By Scott MacClelland
In three performances over the weekend Max Bragado and the Monterey Symphony gave their audiences two Monterey Bay premieres: Carl Nielsen’s Aladdin suite and Serge Prokofiev’s Second Piano Concerto. Heard Sunday in Carmel, they made strong, memorable impacts to a near sellout house. The second half was given to Dvořák’s popular Eighth Symphony which Bragado delivered in a loving if somewhat idiosyncratic interpretation.
The Nielsen, cobbled into a 25-minute concert suite from incidental pieces composed in 1919 for a staged production of Adam Oehlenschläger’s romantic play, proved to be more portable than the play itself, and has been heard around the world. Its distinctive and highly alluring exoticism came in part from a visit by the composer to Istanbul in 1903. Flavors of Grieg, Sibelius and Gustav Holst lingered in the ear. From the suite, Bragado selected three of the seven movements, all with propulsive dancing rhythms. This was most infectious stuff and appears to have been some of Nielsen’s own favorite music since he conducted it himself on many occasions. It also swelled the Monterey Symphony to its largest configuration and the great volume of its splendid sound completely filled the Sunset Center auditorium.
Dear Max: more Nielsen please!
Unlike the populistic first and third of Prokofiev’s five piano concertos, the second—even with the composer’s favored classical forms and signal themes—is a circumspect, ungracious piece that needs to be sold. Fortunately, Korea-born veteran artist Kun Woo Paik (pictured) was the man for the job. This was a hair-raising bravura performance of a tremendously complex keyboard part spread across four movements—with huge lengths of solo playing that go far beyond what ordinarily are called cadenzas. The large orchestra with scarcely less complex writing to navigate held its own handsomely, singing when it could, erupting with great bellows when called for. Bragado had his hands full as well. Part way into the last movement, at last, the piano introduced a wistful and haunting theme—expanded on by the orchestra—that a listener could actually go away humming. Then suddenly orchestra and piano turned aggressive again as they rushed to the work’s perfunctory finish and a well-warranted standing ovation.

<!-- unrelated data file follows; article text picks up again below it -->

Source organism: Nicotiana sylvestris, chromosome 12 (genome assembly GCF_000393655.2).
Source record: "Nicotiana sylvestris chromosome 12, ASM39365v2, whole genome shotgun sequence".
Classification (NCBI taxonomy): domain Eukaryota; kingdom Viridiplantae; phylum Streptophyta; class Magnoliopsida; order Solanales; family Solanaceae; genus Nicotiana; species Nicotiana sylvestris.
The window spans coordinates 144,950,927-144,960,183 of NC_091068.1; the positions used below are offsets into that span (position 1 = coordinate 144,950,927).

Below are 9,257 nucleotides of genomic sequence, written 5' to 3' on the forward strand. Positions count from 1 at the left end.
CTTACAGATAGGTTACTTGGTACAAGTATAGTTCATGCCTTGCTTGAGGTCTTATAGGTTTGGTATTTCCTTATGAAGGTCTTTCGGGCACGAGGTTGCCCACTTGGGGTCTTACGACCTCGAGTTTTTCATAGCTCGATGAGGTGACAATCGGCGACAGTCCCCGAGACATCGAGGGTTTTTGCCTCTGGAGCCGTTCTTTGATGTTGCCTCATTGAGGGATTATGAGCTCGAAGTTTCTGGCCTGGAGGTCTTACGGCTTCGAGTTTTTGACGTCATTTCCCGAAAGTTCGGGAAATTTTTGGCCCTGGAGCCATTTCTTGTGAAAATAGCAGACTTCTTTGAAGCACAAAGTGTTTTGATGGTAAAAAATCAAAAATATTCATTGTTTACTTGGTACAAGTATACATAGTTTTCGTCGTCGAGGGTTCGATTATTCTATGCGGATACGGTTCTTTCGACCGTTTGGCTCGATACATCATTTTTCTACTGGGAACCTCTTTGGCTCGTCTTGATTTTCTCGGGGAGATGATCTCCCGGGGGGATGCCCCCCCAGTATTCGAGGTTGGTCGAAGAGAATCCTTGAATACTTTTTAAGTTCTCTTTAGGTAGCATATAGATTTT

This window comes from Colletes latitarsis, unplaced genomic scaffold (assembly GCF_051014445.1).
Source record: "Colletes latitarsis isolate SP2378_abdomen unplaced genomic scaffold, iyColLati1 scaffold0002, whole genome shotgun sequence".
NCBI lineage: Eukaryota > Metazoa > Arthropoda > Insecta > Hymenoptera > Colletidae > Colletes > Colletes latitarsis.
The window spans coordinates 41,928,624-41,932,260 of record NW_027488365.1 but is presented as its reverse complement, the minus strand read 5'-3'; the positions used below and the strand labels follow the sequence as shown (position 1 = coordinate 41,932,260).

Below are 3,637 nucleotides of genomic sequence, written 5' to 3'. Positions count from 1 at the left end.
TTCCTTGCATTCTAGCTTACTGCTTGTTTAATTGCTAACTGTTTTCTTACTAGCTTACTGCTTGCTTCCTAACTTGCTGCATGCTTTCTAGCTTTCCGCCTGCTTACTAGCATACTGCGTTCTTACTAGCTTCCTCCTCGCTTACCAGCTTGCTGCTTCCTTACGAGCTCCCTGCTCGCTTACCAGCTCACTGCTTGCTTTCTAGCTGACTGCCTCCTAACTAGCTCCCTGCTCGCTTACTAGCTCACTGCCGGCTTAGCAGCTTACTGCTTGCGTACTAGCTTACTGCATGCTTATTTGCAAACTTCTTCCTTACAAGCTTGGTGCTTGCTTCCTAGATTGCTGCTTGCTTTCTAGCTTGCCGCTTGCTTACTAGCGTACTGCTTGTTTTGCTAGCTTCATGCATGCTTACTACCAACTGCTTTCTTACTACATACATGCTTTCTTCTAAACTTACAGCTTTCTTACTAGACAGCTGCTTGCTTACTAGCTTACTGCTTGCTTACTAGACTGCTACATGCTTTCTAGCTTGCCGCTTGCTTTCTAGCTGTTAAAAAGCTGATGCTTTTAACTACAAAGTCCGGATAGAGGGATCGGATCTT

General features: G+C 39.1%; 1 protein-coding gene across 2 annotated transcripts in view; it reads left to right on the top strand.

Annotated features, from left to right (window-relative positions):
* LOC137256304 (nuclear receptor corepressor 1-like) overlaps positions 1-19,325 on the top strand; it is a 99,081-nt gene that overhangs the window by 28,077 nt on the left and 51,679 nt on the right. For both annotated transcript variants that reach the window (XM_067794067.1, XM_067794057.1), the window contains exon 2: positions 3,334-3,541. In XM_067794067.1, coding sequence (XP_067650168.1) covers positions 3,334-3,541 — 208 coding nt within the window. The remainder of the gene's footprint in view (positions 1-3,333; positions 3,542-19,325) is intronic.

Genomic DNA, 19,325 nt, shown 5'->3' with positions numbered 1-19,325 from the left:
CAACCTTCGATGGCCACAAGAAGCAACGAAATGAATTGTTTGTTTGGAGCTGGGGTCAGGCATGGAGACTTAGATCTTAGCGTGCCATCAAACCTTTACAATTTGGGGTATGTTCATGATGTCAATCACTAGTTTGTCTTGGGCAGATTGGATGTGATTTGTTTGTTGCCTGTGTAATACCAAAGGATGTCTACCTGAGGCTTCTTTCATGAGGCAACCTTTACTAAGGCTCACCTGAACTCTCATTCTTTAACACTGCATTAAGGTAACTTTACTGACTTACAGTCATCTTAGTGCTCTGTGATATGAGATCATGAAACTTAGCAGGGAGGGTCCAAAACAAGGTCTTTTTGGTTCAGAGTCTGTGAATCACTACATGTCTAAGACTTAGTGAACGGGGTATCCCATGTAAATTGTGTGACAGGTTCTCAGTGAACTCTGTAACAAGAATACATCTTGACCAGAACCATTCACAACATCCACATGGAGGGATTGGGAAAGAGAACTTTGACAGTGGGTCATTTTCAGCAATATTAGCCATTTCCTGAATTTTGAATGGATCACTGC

Dvořák’s Eighth is the most retro-classical in spirit of the composer’s nine symphonic essays. As such, I don’t think it invites much romantic phrasing and thoughtful ritards as do many of his earlier ones, but rather plays better in the manner of late Mozart and, more specifically, Beethoven’s also very classical and taut Eighth Symphony. Like the Beethoven, Dvořák’s Eighth is the brightest and most youthful sounding of all his symphonies; it doesn’t want to be lingered over with deeply felt expression as was the case here, especially in the final two movements. The orchestra, now slightly shorter of personnel, played it well but at moments lost some of its earlier energy. Given the demands of the Prokofiev it’s just possible that some of the players were a bit spent.
The concert will be broadcast on KUSP 89.9 on March 14.